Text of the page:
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Artist Spotlight: Daryl Rainbow

Daryl Rainbow is a Filipino born, British illustrator whose work focuses on community and football

Daryl Rainbow is a Filipino born, British illustrator whose work focuses on community and football.

How has your lived experience shaped your practice?

I have always found inspiration in the community and settings around me. Having lived in various areas in London all my life, the people, the different cultures, the trends, the humour of the city has always been in my work. Whenever I’ve struggled to come up with ideas for personal work, I usually have just looked to what was around me at the time. The peculiar Londonisms, the social discourse that’s happening at the moment, the grittiness and energy of the city, have all provided a very particular visual language to work with.

What are some of your biggest influences and motivations in your work? What issues are you passionate about working on?

Social narrative, current topical issues and community have always been an impetus for me to make work. Most of the time if I’m doing a personal piece or a series, I always feel like it need to have social narrative angle or a joke in it to justify me dong it otherwise I always feel a bit uncomfortable putting something out that I think just looks nice. Since about 2018, football have been a constant theme with my work. I have always followed football and been a big fan so it was a natural narrative for me to work with. But also football has always been a great vehicle for social narrative.

Every big socio-political topic has been brought up in football and been in it’s constant discourse. From LGBT issues, racism, feminist issues, socialism, criticisms of capitalism, Brexit, Coronavirus; all the important topics have always been regularly part of the football narrative. That was the bulk of my reactive and personal work for a while. The last few years I think I’ve also been more interested in narratives around community, specifically a diverse, London set community, as it’s what I see daily. And eventually that has been more present in my commissioned work. So many times in the last few years have clients come to me with a commission for something that sports/football related, but showing a diverse community with an energy and a unity.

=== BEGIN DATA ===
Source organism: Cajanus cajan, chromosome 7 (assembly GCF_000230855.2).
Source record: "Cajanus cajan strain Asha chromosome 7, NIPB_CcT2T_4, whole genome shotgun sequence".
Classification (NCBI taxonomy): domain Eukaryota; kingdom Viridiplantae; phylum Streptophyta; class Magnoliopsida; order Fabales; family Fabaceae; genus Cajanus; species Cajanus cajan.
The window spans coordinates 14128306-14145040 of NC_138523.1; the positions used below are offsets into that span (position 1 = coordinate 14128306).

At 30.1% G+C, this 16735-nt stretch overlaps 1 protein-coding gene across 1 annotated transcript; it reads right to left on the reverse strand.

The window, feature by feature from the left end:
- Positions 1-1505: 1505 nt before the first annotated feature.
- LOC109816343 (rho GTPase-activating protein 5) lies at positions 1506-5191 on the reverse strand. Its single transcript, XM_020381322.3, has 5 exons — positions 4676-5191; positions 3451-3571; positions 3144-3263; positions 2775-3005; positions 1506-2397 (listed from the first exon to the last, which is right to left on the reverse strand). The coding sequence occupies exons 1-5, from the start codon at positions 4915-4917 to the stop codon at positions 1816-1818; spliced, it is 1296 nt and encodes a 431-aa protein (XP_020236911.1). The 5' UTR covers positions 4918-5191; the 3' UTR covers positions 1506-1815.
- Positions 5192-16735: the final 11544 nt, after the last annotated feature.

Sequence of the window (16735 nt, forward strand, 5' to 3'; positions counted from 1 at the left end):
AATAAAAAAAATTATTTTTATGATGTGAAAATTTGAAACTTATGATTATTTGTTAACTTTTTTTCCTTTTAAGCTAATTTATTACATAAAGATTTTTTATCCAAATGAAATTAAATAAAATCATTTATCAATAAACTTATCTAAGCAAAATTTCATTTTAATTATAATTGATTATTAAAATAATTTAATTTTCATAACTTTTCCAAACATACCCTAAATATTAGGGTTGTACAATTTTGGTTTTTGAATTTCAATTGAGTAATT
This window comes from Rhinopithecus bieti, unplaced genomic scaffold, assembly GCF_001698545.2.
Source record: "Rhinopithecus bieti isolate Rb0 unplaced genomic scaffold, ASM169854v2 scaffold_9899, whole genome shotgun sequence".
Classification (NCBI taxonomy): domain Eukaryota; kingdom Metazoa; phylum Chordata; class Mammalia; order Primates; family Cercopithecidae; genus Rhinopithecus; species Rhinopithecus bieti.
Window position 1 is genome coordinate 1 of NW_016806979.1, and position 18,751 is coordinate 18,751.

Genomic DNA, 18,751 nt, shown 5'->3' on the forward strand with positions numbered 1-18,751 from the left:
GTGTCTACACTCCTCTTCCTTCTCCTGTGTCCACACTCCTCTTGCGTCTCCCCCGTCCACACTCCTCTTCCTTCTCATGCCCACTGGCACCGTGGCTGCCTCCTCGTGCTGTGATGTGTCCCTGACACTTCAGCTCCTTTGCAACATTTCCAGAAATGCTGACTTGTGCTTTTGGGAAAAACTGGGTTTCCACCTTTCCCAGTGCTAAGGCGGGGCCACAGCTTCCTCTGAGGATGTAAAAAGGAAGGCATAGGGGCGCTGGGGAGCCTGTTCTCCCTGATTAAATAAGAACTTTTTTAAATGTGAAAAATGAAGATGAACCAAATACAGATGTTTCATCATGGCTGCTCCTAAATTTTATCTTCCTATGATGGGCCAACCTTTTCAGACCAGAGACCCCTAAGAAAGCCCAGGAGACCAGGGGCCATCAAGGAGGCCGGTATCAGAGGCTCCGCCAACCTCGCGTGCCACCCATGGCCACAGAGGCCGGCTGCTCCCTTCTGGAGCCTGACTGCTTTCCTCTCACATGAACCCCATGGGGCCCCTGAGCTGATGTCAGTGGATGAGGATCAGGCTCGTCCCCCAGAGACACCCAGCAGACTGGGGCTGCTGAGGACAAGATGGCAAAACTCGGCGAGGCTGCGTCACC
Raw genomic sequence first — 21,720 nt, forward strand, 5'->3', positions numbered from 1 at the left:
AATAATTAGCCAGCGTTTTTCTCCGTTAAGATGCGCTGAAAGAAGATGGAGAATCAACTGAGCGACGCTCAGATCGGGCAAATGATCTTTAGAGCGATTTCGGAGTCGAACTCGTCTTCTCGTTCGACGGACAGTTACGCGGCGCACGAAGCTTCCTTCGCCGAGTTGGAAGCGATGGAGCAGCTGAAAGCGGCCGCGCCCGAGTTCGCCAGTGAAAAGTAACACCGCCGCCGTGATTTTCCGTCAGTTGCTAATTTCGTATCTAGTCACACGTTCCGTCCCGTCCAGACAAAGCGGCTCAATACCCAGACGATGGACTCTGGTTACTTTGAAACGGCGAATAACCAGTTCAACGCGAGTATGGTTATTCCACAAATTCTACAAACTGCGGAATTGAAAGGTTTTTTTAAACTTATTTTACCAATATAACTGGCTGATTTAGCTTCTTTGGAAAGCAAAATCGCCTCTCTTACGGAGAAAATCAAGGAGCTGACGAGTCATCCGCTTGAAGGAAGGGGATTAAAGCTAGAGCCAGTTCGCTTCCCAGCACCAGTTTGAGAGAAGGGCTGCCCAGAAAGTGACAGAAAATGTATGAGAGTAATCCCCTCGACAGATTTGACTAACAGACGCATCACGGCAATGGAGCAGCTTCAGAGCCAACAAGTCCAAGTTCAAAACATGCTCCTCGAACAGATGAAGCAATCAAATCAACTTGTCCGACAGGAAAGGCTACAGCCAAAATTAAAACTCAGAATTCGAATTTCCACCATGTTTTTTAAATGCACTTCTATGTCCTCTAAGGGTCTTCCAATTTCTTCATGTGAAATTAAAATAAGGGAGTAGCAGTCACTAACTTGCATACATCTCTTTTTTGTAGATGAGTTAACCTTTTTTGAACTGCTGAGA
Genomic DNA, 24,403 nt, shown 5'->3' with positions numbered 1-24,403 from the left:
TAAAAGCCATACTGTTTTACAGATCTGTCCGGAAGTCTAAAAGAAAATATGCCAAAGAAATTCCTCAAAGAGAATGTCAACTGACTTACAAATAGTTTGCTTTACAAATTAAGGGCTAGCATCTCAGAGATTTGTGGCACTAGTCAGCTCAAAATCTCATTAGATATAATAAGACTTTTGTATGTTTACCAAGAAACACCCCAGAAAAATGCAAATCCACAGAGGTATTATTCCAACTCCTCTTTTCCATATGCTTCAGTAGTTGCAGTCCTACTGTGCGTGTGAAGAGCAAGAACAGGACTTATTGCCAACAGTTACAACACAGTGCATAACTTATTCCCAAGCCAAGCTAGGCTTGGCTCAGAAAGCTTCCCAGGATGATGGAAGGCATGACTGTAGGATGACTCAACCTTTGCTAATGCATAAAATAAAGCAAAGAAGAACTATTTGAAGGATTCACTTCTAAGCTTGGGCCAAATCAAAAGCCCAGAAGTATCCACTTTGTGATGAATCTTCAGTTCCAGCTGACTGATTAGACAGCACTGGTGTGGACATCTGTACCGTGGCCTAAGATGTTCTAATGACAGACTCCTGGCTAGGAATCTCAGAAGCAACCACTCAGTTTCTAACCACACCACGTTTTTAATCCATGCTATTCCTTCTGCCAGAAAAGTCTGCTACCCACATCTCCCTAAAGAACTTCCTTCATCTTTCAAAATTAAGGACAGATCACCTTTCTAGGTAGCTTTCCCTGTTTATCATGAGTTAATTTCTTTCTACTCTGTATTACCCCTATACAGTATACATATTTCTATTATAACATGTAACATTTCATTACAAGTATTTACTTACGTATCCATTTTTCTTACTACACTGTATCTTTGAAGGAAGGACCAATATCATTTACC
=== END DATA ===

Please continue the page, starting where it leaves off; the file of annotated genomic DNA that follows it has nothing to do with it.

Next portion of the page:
Can you tell us more about your focus on murals and public space art – how can this be used to transform or cities and spaces?

Murals are a great way of injecting big energy into a public space. Illustration is perfect for murals as as a medium there really is no limits to it. In terms of narrative and space, with illustration you’re not limited to what setting or models or set design you can get for the image. I feel like I see illustrated murals around more often than before. With the murals that I have done, generally they’ve been about showcasing the local community. The buzz and the energy of a diverse set of people. I think, at the very last they can provide a positivity and excitement to a public space.

Where are you based and what excites you about the creative community around you?

I am based in East London and work in Hackney Downs Studios. I love being part of a creative community there. Also in the past year I joined Rise United. A non competitive football community based in East London. It’s a footballing team where people from an ESEA background connect and contribute to building an inclusive community. It’s also filled with lots of amazing creatives. I find these people inspiring. Whenever I feel in a rutt with my work I know I can just look around and see people doing amazing things and it gives me energy to try and do something cool as well.

These are people of a similar age and a similar background doing lots of fucking cool work. This visibility from the ESEA community has never been at this level. When I was an art student I could name very few ESEA illustrators, art directors, designers. Or people from a similar background to myself. And as a result, at that age, I couldn’t really see what the heights could be for me. I kinda wish I was an art student growing up in these times just for the visibility of all these ESEA creatives. It must be so exciting. I work as a sessional lecturer at Ravensbourne University also and the main thing I love about the university is that there is such a diverse mix of students there. Several times in the last year now, a Filipino student has come up to me and asked if I was Filipino and just been excited that I was. When I was at art school the student/tutor demographic was mainly just white and middle class. I think not seeing people who look like you represented does subconsciously negatively impact you mentally. Now as an ESEA creative, there’s a great positivity and enjoyment in being a creative and coming from an ESEA background.

See more of Daryl’s work HERE


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